The whole turn off for me and a lot of folks I know, regarding John Carter was the glorification of a Confederate soldier--his elevation from a traitor to his country to the hero of a whole world. That is absolutely mindblowing and NOT in a good way AT ALL.
And having had conversations with a LOT of my friends (Black, as am I) about other movies that do the same thing for America's Losingest Traitors--whether it's The Beguiled, Cold Mountain, or that thing that recently came out with Tom Hanks--that puts a real damper on the enjoyment of a film. Literally not one of us seems to be cool with a Confederate soldier prospering to any extent, let alone ... whatever magical heights Carter ascends to, having saved Mars. Knowing that a hero of fiction, where anything is possible, still fought to keep keep folks that look like me in chains forever. Not trying to harsh anyone's hidden gem-mellow regarding this film or those others, but, I've even met white people who aren't comfortable enough with that premise to get into John Carter.
Speaking ONLY for me (though I don't doubt many Black folks will agree, since we may not be a monolith but we ARE a multitude that can be grouped by our shared and similar experiences in dark skin on THIS WORLD) I deal with having to support racist garbage every day in real life. Even when I don't leave the house. I definitely don't want to PAY to see a Confederate soldier do well and become top dog on Mars, and getting along with aliens, when he couldn't NOT fight to keep other humans in chains. I don't want to see him get the girl of his dreams. Orn antebellum gray-dress fall in love with the mysterious soldier. That's not a thing I can overlook in fiction nor do I want it to be. Nor will it ever be. Many millions can overlook that, worldwide. But that's a point of luxury and privilege I have never had. It is a HORRIBLE feeling to see a LITERAL BAD GUY do well. Again, it happens too often in real life for me to enjoy it in my fiction and escapism--at least when the Bad Guy is hailed as the Hero.
A lot of minorites who aren't Black probably feel the same because, again, THE CONFEDERACY. Women, LGBTQIA+ folks, non-Christians--if anyone in these camps can sit through this sort of thing and feel light of heart, like they wouldn't have been lynched or in chains had THEY been a character in the film--and there are many millions of them worldwide, too--then that's their business. But if you ever again have to wonder why some things flop ... consider who would find it absolutely painful and horrifying to sit through, maybe with oblivious folks all around them cooing about visually stunning cinematography. I can assure you that, too, does not feel wonderful.
And ... notice anything similar about most of your commenters--especially those who really dug John Carter?
I say this without shade, just honesty and more than a little startlement. I've not recently, in the past seven or eight years, heard ANYONE wonder why ANY film starring a Confederate soldier as the HERO wasn't more popular. The question was as jarring as hearing someone wonder why films featuring a bad cop with an itchy trigger finger as the hero haven't done well in the past several years and haven't been made nearly as often as they were in the aughts. Factor in that fourteen percent of the population MINIMUM isn't going to find that to be escapism and you have a pretty plausible answer for some of the low numbers. And fourteen percent is probably on the low side, as I'm only factoring in the majority of Black Americans. Add in other brown folks, queer folks, any recreational drug enthusiasts who've had bad run-ins with the law, folks who've been in prison ... and, of course, THIS ENTIRE PAST FIFTEEN MONTHS, and those films would flop even harder than John Carter. Which I think may have flopped harder than Ishtar.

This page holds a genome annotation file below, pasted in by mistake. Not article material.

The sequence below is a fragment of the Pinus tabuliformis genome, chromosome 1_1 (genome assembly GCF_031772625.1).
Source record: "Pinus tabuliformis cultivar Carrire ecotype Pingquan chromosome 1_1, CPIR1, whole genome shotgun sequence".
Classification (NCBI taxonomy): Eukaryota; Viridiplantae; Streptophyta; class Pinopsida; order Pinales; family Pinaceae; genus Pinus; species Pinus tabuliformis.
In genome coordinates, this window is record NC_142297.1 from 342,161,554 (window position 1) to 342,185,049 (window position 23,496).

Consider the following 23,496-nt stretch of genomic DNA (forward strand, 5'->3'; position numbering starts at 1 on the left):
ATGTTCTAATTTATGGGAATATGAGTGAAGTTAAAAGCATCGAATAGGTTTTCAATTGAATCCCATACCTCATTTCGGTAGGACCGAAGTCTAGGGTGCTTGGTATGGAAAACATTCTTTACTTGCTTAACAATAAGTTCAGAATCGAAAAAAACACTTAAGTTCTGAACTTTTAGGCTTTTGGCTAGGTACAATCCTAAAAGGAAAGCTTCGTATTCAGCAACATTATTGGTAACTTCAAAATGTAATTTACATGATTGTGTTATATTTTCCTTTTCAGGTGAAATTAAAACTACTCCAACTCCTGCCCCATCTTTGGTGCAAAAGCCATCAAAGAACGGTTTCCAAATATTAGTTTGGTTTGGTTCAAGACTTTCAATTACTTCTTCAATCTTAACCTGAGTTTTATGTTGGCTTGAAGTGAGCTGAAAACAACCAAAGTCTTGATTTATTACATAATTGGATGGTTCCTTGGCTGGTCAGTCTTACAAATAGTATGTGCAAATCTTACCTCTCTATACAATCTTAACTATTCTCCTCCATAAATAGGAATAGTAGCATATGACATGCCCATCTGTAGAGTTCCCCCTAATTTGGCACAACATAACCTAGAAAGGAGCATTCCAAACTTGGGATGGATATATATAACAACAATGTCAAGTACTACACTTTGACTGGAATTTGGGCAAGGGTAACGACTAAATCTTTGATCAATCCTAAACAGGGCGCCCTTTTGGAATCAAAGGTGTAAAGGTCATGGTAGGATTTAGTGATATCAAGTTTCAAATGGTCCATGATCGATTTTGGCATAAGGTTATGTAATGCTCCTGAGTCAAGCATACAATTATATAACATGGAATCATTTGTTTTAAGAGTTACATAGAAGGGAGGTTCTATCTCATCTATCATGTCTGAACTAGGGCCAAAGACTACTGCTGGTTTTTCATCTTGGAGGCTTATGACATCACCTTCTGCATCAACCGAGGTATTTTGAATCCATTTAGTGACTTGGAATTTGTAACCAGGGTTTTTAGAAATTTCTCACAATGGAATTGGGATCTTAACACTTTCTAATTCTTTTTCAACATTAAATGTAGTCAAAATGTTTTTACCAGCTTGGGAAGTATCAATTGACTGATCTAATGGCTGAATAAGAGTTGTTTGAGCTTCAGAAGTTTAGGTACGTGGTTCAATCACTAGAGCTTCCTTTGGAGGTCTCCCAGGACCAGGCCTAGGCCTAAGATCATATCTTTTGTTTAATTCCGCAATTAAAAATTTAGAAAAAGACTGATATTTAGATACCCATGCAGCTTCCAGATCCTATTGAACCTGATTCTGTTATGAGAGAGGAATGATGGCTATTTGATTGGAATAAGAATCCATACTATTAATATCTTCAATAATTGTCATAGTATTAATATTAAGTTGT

From a film-making standpoint, with the whole CONFEDERATE HERO bit left aside for a moment: From what I've heard, ol' JC (not at all subtle, was Eddie?) wasn't exactly the Training Day of bloated budget, Disney films. Not every film flop, regardless of claims of it not-sucking, coulda been a contendah and a household name if not for ... whatever. If one MUST have a racist hero who fights for/against suspect things, better to have a Lovecraftian-style hero who's already half-mad, struggling against some unseen cosmic horror from farther afield than freaking MARS. Rather than this Burroughs hero shooting laser beams or whatever at creepy/crappy CGI. At least the former offers some scope and real imagination, instead of relying on retro-futuristic fan service to carry the day. That's just poor film-making and concepting. Even a Union soldier winning Mars from whoever couldn't save a film that's just fandom wank and no real style, substance, or mastery.
Thank you for writing the article, though. I actually DO like hearing why folks like bad films and film that I for whatever reason (and there are many possible reasons) wouldn't ever touch. The difference in perspective alone and peek into a dissimilar POV is heady.